Purpose: THE PURPOSE OF THE TRIP WAS TO "KICK OFF" AN ONGOING CONGRESSIONAL STAFF FORUM ON AFRICA RELATED ISSUES. THE STAFF GROUP WAS BI-CAMERAL AND BI-PARTISAN
Date: Jun 18, 2004 (1 day)
Expense: $261.25
source

Traveler: Jennifer Keaton (from the office of Carolyn Maloney)
Destination: WARRENTON, VA
Purpose: THE PROGRAM WAS DESIGNED TO EDUCATE CONGRESSIONAL STAFFERS ABOUT AFRICAN ISSUES INCLUDING HIV/AIDS, TRADE, AND SECURITY
Date: Jun 18, 2004 (2 days)
Expense: $562.50
source

Traveler: Jayme White (from the office of Jim Mcdermott)
Destination: WASHINGTON, DC TO WARRENTON, VA
Purpose: TO LEARN MORE ABOUT THE CHALLENGES THAT CONFRONT AFRICA
Date: Jun 18, 2004 (2 days)
Expense: $562.50
source

Traveler: Kira Maas (from the office of Silvestre Reyes)
Destination: WARRENTON, VA
Purpose: CONGRESSIONAL STAFF FORUM
Date: Jun 18, 2004 (2 days)
Expense: $522.50
source

Traveler: Mischa Thompson (from the office of Gregory Meeks)
Destination: WARRENTON, VA
Purpose: FORUM
Date: Jun 19, 2004 (1 day)
Expense: $522.50
source

Traveler: Samantha Stockman (from the office of Frank Wolf)
Destination: AIRLIE CONFERENCE CENTER, WARRENTON, VA
Purpose: CONGRESSIONAL STAFF FORUM ON AFRICA
Date: Jun 19, 2004 (1 day)
Expense: $302.50
source

Traveler: Shannon Smith (from the office of Richard Durbin)
Destination: AIRLIE, VA
Purpose: CONGRESSIONAL STAFF FORUM ON AFRICA
Date: Mar 11, 2005 (2 days)
Expense: $500.00
source

Traveler: Alexis Brandt (from the office of Steny Hoyer)
Destination: WARRENTON, VIRGINIA
Purpose: CONGRESSIONAL STAFF FORUM ON AFRICA
Date: Mar 11, 2005 (2 days)
Expense: $460.00
source

Traveler: Geoff Plague (from the office of Steny Hoyer)
Destination: AIRLIE CENTER, VA
Purpose: CONGRESSIONAL STAFF FORUM ON AFRICA
Date: Mar 11, 2005 (2 days)
Expense: $460.00
source

Traveler: Bill Harper (from the office of Betty Mccollum)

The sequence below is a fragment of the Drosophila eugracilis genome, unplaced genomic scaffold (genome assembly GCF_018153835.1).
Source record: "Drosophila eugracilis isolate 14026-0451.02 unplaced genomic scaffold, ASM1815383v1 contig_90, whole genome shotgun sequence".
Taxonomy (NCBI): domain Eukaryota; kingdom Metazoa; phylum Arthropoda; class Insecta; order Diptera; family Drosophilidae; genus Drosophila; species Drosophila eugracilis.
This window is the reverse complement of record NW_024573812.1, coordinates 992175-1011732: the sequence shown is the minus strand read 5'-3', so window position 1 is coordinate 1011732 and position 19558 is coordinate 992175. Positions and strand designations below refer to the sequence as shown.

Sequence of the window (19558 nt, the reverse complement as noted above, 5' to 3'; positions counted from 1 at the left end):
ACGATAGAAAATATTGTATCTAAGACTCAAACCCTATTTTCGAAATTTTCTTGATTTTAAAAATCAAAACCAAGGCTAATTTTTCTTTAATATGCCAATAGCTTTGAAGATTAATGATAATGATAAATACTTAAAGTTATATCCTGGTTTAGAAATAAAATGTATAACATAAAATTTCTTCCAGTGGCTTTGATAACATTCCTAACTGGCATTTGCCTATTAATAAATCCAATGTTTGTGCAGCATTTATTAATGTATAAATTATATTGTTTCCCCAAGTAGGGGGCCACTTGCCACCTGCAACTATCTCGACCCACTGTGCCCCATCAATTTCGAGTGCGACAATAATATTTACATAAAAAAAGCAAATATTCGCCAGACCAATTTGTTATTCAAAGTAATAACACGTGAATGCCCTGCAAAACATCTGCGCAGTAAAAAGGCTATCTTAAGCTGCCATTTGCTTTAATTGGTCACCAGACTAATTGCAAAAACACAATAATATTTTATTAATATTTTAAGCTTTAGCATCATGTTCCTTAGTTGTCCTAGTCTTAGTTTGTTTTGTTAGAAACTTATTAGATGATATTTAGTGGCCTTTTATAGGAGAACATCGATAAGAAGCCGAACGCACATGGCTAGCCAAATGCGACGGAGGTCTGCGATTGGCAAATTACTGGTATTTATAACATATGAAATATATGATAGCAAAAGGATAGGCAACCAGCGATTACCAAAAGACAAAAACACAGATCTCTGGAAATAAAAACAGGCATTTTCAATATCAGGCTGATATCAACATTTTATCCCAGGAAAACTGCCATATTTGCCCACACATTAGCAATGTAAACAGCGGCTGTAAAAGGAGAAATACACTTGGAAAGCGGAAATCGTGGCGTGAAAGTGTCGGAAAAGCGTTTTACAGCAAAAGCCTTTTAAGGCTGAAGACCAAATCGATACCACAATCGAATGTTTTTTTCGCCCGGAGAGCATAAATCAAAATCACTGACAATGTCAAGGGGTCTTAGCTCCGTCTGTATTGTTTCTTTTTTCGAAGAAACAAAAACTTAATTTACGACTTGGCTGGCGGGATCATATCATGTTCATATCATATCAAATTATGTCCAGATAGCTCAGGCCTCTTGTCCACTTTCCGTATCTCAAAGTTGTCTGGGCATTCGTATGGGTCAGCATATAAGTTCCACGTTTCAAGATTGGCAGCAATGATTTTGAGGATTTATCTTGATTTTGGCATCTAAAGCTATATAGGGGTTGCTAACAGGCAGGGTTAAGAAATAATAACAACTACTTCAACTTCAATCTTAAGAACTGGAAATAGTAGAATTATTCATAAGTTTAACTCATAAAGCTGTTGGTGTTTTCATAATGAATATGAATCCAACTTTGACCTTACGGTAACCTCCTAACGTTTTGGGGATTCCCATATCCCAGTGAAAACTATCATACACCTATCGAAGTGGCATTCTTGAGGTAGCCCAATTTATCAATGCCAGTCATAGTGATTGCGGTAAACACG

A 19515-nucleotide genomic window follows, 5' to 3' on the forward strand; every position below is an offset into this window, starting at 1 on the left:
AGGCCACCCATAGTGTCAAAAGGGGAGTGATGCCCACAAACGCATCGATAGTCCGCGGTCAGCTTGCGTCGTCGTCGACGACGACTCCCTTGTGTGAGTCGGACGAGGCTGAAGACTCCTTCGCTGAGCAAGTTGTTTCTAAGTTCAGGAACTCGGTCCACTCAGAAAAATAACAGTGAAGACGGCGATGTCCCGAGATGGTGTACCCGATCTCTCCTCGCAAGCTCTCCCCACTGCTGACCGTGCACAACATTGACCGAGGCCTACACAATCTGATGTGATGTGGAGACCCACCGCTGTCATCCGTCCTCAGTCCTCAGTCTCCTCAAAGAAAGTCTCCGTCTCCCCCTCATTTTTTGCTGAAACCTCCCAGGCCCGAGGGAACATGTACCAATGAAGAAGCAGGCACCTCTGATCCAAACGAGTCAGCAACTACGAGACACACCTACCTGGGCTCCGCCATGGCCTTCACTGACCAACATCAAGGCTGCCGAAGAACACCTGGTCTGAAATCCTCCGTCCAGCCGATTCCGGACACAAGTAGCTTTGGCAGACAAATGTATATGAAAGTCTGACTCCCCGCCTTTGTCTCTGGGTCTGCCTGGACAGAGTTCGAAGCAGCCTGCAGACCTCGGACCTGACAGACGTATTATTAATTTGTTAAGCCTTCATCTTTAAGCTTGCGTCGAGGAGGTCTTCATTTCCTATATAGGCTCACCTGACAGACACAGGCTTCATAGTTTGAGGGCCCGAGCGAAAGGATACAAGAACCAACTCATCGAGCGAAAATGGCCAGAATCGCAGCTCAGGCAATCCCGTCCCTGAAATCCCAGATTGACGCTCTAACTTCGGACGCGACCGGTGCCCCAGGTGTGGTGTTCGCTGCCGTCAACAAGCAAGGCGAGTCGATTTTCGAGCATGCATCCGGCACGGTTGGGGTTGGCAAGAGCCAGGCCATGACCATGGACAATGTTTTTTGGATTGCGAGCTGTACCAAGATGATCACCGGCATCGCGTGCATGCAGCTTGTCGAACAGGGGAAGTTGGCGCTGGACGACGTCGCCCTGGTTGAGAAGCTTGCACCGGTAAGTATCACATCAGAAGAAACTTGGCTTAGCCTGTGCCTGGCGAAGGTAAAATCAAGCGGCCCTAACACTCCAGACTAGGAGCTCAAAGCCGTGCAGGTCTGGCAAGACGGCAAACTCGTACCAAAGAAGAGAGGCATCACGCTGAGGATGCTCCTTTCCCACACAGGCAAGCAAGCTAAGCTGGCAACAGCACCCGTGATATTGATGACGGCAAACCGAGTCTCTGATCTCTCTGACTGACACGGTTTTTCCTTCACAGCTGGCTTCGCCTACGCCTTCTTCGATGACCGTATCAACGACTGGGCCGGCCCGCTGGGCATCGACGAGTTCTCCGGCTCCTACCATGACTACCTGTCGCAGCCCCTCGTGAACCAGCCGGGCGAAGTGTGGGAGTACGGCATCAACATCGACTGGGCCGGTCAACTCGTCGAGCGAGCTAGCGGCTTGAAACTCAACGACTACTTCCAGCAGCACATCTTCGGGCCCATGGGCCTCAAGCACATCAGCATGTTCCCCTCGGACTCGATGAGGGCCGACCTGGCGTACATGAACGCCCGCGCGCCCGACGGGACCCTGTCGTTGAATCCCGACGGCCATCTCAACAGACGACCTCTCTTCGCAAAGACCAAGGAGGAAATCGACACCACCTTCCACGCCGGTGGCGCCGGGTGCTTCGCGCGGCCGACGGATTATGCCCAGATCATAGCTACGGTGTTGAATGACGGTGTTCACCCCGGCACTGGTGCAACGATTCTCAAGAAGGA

Destination: WARRENTON, VA
Purpose: CONGRESSIONAL STAFF FORUM RETREAT ON AFRICA
Date: Mar 11, 2005 (2 days)
Expense: $500.00
source



American RadioWorks |
Image: Harvard First Generation Student Union Facebook Page.

The First Gen Movement

Over the past decade many elite colleges have taken great strides to admit low-income students, but there are unanticipated financial and cultural barriers to fitting in on campus that can’t easily be solved by merely giving students a foot in the door. Questions of class differences have spurred a nationwide movement of “first generation” student clubs on college campuses.

Recent Posts

  • 04.15.15

    The Lost Children of Katrina

    In the year following Hurricane Katrina, 30 percent of displaced children were either not enrolled in school or not attending regularly. Today, Louisiana has the nation’s highest rate of young adults who are neither in school nor working. And researchers are starting to ask: could the widespread gaps in schooling after Katrina be the reason?
  • 04.08.15

    Saving a Women’s College from Closure

    Last month the board of Sweet Briar College announced that the school will shut its doors at the end of this term, due to financial difficulties. The announcement was made abruptly, sending the campus community into a state of shock... and then activism.
  • 04.01.15

    The Future of College

    Kevin Carey's book "The End of College" is stirring up debate in higher ed circles. This week, a response to the book by a critic.
  • 03.25.15

    The End of College or the University of Everywhere

    When education policy wonk Kevin Carey looks into the future, he sees the end of traditional colleges and universities and he says that's a good thing.